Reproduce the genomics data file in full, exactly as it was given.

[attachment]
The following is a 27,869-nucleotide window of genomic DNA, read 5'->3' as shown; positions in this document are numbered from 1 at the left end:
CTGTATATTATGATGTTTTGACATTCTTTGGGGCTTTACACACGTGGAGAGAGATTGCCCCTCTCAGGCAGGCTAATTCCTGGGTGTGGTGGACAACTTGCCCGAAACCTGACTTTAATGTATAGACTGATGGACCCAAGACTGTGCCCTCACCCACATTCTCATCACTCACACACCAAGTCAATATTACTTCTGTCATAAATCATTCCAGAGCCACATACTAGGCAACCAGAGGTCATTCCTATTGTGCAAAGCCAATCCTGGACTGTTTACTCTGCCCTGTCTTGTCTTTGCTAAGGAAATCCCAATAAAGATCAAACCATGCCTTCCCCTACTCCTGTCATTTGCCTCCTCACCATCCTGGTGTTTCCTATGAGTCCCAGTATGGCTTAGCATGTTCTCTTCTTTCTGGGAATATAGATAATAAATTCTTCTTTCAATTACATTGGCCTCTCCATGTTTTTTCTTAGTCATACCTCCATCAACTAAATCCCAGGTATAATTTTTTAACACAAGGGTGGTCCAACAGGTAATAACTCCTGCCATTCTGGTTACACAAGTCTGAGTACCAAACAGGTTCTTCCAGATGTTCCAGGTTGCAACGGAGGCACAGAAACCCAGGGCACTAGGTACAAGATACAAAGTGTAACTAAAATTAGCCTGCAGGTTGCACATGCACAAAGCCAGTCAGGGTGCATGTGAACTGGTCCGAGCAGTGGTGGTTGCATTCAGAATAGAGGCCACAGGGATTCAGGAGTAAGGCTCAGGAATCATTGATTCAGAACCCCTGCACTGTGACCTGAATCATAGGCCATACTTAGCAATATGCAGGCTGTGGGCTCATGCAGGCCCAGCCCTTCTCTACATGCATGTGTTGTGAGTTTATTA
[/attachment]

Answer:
The following is a 27,869-nucleotide window of genomic DNA, read 5'->3' as shown; positions in this document are numbered from 1 at the left end:
CTGTATATTATGATGTTTTGACATTCTTTGGGGCTTTACACACGTGGAGAGAGATTGCCCCTCTCAGGCAGGCTAATTCCTGGGTGTGGTGGACAACTTGCCCGAAACCTGACTTTAATGTATAGACTGATGGACCCAAGACTGTGCCCTCACCCACATTCTCATCACTCACACACCAAGTCAATATTACTTCTGTCATAAATCATTCCAGAGCCACATACTAGGCAACCAGAGGTCATTCCTATTGTGCAAAGCCAATCCTGGACTGTTTACTCTGCCCTGTCTTGTCTTTGCTAAGGAAATCCCAATAAAGATCAAACCATGCCTTCCCCTACTCCTGTCATTTGCCTCCTCACCATCCTGGTGTTTCCTATGAGTCCCAGTATGGCTTAGCATGTTCTCTTCTTTCTGGGAATATAGATAATAAATTCTTCTTTCAATTACATTGGCCTCTCCATGTTTTTTCTTAGTCATACCTCCATCAACTAAATCCCAGGTATAATTTTTTAACACAAGGGTGGTCCAACAGGTAATAACTCCTGCCATTCTGGTTACACAAGTCTGAGTACCAAACAGGTTCTTCCAGATGTTCCAGGTTGCAACGGAGGCACAGAAACCCAGGGCACTAGGTACAAGATACAAAGTGTAACTAAAATTAGCCTGCAGGTTGCACATGCACAAAGCCAGTCAGGGTGCATGTGAACTGGTCCGAGCAGTGGTGGTTGCATTCAGAATAGAGGCCACAGGGATTCAGGAGTAAGGCTCAGGAATCATTGATTCAGAACCCCTGCACTGTGACCTGAATCATAGGCCATACTTAGCAATATGCAGGCTGTGGGCTCATGCAGGCCCAGCCCTTCTCTACATGCATGTGTTGTGAGTTTATTA